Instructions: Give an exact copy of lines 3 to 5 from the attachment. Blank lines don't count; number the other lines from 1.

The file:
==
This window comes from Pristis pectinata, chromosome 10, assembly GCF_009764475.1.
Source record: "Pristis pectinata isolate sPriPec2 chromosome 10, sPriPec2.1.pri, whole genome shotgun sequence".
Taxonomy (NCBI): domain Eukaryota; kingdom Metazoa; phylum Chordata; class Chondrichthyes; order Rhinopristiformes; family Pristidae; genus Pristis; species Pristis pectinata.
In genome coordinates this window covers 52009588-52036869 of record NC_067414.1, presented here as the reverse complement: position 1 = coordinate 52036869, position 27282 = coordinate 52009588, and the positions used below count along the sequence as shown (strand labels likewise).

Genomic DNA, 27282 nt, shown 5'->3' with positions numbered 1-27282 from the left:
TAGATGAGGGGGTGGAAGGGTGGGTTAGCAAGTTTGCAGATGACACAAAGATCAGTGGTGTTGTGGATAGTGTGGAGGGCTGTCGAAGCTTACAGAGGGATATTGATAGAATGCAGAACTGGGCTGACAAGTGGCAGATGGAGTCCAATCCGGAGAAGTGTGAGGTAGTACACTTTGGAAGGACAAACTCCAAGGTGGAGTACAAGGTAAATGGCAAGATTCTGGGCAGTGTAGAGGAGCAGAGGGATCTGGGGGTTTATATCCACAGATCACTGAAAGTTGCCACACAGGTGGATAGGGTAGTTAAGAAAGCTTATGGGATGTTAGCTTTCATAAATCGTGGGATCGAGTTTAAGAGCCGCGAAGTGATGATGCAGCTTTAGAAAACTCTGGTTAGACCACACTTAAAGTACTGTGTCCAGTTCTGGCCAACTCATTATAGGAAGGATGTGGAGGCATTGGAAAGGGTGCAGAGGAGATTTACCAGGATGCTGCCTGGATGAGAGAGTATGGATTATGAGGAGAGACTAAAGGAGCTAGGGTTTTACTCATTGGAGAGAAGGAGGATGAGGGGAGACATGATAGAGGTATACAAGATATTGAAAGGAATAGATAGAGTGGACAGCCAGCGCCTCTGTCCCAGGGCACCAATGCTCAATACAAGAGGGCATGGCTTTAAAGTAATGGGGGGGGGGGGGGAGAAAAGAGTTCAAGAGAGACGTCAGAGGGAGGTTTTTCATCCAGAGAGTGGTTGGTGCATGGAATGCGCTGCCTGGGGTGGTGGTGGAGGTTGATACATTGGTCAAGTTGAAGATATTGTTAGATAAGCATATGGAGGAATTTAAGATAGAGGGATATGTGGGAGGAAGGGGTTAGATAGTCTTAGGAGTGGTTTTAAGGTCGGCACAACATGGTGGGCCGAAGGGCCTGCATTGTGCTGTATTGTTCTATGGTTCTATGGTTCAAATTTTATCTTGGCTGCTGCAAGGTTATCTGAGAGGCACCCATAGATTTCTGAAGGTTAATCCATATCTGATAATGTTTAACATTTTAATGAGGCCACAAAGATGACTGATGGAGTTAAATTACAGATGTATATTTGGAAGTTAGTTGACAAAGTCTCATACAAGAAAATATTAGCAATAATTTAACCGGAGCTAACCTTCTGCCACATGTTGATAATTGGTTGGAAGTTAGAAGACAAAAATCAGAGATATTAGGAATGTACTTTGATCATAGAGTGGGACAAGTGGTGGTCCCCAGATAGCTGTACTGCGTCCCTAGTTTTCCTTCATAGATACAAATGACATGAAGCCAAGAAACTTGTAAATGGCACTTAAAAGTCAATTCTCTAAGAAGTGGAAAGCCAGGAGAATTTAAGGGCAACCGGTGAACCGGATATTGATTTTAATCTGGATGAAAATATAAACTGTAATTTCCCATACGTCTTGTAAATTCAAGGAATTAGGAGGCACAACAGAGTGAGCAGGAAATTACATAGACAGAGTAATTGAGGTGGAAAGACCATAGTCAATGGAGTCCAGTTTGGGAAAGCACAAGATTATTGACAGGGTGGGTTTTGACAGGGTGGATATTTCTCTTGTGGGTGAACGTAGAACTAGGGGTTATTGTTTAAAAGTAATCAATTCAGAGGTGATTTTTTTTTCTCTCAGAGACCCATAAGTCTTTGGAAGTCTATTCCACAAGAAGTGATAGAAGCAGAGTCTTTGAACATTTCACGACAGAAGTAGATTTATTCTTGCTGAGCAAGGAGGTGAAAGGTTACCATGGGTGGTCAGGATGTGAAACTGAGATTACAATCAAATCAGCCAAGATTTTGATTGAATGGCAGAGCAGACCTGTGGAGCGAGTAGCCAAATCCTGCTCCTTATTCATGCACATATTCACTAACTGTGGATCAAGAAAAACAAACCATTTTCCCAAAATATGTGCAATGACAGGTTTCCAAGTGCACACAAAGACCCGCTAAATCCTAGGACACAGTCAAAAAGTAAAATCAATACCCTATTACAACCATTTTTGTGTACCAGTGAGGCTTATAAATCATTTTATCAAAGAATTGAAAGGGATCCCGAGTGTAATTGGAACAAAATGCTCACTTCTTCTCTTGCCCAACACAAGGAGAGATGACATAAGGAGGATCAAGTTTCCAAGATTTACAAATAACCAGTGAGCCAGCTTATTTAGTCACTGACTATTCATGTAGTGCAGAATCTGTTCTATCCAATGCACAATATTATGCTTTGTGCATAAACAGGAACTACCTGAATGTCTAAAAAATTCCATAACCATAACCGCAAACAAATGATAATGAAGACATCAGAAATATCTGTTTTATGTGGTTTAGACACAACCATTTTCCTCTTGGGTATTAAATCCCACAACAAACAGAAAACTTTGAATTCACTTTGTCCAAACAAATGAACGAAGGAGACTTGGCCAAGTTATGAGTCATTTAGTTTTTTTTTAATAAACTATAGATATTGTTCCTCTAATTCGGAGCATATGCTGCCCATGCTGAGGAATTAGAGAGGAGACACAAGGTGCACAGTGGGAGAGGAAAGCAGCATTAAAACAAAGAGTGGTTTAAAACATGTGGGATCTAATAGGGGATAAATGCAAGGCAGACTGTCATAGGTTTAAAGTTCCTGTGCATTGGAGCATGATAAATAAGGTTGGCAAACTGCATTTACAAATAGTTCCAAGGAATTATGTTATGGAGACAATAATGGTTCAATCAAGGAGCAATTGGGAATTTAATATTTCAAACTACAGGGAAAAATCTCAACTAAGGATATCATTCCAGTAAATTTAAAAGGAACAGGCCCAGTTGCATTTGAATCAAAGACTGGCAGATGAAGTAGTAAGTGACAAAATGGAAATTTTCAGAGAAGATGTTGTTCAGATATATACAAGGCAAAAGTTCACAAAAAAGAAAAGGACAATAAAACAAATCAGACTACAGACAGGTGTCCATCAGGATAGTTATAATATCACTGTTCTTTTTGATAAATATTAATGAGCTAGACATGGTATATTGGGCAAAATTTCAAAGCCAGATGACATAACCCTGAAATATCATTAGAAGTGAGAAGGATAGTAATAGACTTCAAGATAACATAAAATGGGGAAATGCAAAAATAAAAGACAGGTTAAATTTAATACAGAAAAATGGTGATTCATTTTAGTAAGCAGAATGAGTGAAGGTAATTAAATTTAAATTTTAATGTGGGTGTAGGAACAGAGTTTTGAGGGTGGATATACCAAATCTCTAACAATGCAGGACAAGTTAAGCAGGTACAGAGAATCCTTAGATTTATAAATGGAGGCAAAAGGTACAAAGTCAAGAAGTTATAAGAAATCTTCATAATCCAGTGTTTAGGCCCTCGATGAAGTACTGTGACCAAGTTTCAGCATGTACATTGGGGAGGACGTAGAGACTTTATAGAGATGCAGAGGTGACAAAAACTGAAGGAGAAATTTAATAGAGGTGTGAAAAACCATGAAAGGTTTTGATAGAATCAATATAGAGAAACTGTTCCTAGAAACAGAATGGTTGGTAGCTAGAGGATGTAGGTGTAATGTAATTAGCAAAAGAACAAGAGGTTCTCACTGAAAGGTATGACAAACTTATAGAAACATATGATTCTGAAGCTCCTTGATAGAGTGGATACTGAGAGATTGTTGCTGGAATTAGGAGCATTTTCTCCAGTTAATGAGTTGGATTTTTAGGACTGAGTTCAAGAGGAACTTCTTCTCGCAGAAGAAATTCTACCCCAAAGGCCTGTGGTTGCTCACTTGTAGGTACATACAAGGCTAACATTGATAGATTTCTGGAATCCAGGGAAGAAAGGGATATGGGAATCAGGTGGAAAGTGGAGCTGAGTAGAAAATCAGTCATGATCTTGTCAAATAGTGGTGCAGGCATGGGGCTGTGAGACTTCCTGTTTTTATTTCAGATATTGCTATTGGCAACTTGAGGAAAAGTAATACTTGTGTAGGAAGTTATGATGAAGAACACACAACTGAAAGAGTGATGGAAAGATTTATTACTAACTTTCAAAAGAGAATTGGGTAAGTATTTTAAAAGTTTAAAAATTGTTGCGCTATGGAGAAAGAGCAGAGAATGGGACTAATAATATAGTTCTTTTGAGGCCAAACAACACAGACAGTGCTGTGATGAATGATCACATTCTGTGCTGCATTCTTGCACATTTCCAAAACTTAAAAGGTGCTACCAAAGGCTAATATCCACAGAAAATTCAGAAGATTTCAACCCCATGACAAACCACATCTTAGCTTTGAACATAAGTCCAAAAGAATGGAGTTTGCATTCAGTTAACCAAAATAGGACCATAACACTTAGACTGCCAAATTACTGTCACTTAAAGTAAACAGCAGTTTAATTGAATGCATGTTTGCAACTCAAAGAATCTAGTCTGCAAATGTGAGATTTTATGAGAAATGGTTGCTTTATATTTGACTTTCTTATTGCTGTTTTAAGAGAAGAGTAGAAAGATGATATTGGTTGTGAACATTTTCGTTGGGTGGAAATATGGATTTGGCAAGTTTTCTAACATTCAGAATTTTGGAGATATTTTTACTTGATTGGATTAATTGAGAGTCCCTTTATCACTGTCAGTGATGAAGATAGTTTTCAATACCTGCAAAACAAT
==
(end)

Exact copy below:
Taxonomy (NCBI): domain Eukaryota; kingdom Metazoa; phylum Chordata; class Chondrichthyes; order Rhinopristiformes; family Pristidae; genus Pristis; species Pristis pectinata.
In genome coordinates this window covers 52009588-52036869 of record NC_067414.1, presented here as the reverse complement: position 1 = coordinate 52036869, position 27282 = coordinate 52009588, and the positions used below count along the sequence as shown (strand labels likewise).

Genomic DNA, 27282 nt, shown 5'->3' with positions numbered 1-27282 from the left: